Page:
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The Cambridge City Council unanimously agreed last night to refrain from entering into any tax arrangement with Harvard on its recently purchased Continental Hotel until a new City Manager has been appointed.
The Council gave an angry reception to the settlement proposed by Harvard in lieu of taxes, which was presented by Donald C. Moulton, coordinator for Community Affiars.
Under the plan, the University would pay full taxes on the hotel building for three years, two-thirds taxes for the next three years, and one-half taxes for a final three years. After ten years, the building would go off the tax rolls. Harvard would continue to pay taxes on the land for an additional ten years.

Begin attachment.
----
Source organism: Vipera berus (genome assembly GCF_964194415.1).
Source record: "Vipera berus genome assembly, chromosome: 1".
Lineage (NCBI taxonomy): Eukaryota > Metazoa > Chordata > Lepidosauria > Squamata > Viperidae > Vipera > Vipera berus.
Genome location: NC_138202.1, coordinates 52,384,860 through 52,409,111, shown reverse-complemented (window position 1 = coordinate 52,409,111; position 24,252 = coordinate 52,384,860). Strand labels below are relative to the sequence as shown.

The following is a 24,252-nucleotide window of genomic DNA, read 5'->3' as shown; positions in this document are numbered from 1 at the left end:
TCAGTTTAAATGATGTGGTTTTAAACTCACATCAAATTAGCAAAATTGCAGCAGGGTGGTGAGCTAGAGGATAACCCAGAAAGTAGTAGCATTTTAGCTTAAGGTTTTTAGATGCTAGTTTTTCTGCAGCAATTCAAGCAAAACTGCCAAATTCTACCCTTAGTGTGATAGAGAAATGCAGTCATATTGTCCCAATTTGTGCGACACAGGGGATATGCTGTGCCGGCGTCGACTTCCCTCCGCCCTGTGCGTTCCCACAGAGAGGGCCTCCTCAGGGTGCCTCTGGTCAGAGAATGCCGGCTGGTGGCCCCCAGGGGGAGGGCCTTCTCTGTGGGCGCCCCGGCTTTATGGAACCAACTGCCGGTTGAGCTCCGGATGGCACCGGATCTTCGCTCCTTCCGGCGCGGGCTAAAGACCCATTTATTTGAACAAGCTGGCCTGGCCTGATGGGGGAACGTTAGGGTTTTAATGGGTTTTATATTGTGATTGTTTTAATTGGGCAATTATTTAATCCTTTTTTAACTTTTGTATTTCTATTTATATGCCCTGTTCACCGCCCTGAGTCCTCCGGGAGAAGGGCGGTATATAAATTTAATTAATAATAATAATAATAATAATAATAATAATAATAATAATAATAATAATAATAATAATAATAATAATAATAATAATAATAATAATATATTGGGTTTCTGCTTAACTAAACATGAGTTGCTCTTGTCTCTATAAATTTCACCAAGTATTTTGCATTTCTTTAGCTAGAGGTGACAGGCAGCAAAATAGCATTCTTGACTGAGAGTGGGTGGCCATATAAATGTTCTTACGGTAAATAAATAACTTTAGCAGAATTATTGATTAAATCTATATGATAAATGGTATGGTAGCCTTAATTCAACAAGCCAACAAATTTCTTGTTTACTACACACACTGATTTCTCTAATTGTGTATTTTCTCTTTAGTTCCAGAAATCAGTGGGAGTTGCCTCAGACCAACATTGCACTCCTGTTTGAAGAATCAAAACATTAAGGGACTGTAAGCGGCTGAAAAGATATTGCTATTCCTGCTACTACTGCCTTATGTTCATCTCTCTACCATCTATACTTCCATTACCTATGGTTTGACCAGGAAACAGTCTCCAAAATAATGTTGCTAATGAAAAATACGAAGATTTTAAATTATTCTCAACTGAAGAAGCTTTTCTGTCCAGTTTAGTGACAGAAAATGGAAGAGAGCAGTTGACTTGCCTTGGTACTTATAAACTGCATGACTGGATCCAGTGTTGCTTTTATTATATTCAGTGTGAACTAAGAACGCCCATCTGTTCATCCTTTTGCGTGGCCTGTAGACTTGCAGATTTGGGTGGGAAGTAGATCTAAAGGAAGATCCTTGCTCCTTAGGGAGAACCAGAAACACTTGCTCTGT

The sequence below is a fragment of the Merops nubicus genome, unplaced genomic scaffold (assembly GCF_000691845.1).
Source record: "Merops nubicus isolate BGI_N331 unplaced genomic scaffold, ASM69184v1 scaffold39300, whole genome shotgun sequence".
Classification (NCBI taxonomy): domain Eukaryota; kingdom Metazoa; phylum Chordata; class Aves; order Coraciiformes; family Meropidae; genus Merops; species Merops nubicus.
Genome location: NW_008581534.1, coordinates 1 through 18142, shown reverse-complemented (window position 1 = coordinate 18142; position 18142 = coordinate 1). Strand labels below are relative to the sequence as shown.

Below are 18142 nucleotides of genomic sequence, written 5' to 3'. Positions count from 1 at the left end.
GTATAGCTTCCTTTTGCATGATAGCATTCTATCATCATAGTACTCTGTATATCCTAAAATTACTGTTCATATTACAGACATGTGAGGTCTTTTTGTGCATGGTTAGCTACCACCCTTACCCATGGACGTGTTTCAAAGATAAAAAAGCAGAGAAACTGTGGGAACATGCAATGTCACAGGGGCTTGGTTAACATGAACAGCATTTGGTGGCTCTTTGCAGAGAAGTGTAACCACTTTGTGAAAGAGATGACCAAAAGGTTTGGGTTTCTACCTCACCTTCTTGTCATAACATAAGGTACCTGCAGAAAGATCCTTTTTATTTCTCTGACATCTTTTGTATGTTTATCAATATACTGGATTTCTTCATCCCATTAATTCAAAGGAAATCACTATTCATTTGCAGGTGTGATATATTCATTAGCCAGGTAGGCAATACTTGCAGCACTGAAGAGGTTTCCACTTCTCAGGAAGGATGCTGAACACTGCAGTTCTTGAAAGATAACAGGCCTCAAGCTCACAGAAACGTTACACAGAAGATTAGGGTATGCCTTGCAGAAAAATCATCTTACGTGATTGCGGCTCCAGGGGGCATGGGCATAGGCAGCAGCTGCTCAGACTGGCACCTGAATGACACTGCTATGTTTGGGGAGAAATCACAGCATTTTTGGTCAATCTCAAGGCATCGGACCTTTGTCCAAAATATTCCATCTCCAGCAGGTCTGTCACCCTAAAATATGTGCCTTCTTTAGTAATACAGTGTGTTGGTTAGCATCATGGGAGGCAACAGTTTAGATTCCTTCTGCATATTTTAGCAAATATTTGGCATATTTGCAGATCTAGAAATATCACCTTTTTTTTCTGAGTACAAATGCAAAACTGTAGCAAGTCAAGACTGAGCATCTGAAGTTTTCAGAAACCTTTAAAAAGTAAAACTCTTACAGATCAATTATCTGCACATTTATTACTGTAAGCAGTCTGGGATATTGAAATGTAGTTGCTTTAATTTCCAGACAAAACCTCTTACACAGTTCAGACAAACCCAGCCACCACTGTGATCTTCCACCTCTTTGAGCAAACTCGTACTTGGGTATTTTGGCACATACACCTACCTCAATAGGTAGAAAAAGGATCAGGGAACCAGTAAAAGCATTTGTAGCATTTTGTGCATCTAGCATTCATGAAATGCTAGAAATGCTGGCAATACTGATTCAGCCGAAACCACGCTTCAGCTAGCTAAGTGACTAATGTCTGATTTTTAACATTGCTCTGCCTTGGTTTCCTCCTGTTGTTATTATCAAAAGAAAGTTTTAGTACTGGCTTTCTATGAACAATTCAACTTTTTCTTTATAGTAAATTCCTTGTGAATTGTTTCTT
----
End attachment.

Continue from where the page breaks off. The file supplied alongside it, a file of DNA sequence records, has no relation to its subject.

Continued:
Councillor Saundra Graham broke out in laughter when Moulton finished reciting the University's proposal. Graham and Councillor Alfred E. Vellucci berated Moulton roundly and compared the acquisition of the Continental with what they termed Harvard's inadequate efforts in community housing.
Seven of the nine Councillors expressed vocal opposition to any plan that removed the property from the tax rolls. "It's a whole new ball game with this City Council, no matter what has happened in the past." Graham said.
Moulton said the University would look into the possibility of housing families in the Continental besides students, in response to a suggestion by Councillor Frank H. Duehay '55, dean of admissions at the Ed School.
The Council plans to appoint a new City Manager within the next few weeks. From the original 3000 applicants, it has pared the list to four finalists.
All four were questioned for six hours Saturday by 68 people representing a cross-section of the various interest groups in the city. All four deplored Harvard's purchase of the Continental as an example of Cambridge's shrinking tax base.
The finalists include David W. Davis, budget consultant to the Financial Vice President at Harvard.
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